|Project by maplerock||posted 09-11-2013 10:58 PM||1478 views||8 times favorited||11 comments|
A few have asked me about how I photograph my projects. I will give a simple run down on how I do it. It may not help everyone, as I have some equipment that most people don’t. I’ll post a few of my most recent boxes and tell you how I shot them.
I like to “feather the light on my subjects, whether it be a box or a person. Direct flash tends to be harsh, so I try to angle it it get a softer brightness.
I use white paper for my backdrop. It’s available in rolls about 4 feet wide at camera shops or on Amazon. I use an old stand to hang it, but you could hang it any way you want. I like solid backdrops to show the beauty and detail of the project. I don’t want clutter in my picture.
The item to be photographed should be placed to show it as you’d like it to be seen. Sounds simple. If you love the top, angle the item to show that. If you are proud of the hinges be sure to show them. By the same token, If you don’t like something don’t show it in the photo. This little box has a beautiful lid. There is also a dark line through the front that looks like a crack. I chose to highlite the top.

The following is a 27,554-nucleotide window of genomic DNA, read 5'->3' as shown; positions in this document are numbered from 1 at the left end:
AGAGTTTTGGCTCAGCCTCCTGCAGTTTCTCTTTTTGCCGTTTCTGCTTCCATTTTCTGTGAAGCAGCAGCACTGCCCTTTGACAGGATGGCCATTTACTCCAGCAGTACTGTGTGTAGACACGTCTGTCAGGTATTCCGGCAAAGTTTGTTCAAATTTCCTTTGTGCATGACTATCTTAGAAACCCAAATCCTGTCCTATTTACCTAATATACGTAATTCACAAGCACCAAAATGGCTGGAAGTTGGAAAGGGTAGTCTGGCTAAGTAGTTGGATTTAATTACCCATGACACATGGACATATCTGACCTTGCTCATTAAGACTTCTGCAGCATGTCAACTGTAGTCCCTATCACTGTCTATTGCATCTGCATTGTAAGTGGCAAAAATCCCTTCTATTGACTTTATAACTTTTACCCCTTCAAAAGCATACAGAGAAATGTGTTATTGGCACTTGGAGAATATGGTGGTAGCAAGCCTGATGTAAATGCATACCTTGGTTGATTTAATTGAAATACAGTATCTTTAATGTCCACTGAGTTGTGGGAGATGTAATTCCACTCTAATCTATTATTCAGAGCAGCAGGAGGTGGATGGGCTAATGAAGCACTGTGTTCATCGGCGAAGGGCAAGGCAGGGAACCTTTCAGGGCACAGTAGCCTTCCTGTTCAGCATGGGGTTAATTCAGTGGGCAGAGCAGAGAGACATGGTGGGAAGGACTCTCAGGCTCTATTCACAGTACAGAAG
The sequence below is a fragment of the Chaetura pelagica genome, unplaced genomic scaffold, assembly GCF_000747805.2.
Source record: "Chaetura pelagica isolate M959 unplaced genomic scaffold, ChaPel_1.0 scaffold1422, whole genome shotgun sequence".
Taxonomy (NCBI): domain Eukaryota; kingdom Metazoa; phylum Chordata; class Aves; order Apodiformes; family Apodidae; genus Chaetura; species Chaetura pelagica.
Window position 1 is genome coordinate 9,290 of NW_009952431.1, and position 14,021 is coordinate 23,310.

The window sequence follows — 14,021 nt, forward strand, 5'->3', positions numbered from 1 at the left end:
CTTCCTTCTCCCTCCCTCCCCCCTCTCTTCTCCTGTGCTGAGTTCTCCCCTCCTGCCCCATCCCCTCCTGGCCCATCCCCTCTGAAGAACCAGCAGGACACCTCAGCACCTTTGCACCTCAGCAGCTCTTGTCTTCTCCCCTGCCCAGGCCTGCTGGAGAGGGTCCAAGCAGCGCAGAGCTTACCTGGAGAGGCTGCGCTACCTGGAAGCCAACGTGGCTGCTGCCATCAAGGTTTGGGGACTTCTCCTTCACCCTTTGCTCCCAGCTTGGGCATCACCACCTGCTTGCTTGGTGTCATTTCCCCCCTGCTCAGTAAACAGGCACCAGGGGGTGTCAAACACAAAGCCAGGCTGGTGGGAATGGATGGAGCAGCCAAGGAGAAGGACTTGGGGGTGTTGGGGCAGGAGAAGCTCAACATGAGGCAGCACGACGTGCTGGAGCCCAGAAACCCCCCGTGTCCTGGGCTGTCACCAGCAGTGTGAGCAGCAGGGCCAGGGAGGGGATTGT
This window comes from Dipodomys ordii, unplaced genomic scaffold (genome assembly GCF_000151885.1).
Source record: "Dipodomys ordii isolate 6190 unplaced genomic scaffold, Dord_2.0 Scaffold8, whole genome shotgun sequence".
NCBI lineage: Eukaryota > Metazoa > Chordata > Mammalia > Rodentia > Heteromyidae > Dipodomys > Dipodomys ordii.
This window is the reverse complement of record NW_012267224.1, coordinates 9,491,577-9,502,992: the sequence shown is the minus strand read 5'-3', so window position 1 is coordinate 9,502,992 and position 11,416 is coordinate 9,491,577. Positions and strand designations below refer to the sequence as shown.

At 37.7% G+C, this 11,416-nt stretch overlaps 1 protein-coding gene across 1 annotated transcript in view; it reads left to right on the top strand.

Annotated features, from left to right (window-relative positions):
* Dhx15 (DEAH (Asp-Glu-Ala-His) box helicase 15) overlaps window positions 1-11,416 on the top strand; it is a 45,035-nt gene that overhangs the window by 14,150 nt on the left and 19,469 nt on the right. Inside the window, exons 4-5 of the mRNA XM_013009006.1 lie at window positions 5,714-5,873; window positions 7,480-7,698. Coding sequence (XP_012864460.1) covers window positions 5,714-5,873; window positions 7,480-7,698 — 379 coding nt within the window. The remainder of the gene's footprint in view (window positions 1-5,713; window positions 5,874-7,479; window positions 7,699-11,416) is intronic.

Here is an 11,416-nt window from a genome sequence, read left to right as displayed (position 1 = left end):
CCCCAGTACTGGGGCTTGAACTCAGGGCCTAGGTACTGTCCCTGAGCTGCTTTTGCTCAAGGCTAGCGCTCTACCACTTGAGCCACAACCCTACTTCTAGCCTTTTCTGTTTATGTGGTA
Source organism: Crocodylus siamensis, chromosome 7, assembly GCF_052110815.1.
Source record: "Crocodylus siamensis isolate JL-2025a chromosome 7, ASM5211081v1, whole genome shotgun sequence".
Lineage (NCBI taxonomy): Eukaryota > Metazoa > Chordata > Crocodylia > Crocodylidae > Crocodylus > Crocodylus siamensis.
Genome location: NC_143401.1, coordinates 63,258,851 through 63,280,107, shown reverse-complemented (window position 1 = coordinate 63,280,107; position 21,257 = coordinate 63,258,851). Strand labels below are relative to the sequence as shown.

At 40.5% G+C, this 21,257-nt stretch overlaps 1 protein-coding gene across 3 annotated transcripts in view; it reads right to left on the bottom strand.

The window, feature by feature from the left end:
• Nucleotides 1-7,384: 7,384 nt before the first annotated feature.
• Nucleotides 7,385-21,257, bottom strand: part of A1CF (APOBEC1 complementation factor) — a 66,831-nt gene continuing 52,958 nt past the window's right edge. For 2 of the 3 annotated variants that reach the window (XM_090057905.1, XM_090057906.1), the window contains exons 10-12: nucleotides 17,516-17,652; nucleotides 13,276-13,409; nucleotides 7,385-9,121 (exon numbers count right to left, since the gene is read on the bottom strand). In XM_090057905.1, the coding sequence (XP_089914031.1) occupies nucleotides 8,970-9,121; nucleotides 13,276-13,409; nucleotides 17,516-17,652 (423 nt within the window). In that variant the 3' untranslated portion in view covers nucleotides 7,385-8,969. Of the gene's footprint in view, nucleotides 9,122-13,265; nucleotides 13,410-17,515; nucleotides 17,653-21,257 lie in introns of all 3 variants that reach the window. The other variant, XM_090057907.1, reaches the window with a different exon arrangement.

I have three flash heads permanently mounted in my garage. they are on a slave which means when the flash on my camera fires, they fire. If they are angled correctly, and I fire the flash on my camera, they fire and I get the desired effect. I use novatron flashes with a transformer. You can get the whole setup for about $200 used on ebay, sometimes less. Then get a cord or a slave, and you’re set.
I use a Canon 50D camera, but just about any modern camera can work. So… eliminate the clutter, get a solid backdrop, provide ample light, feather it, highlite the features you want to show, and voila! (wah lah!)
-- Jerry... making sawdust in the Knobs of Southern Indiana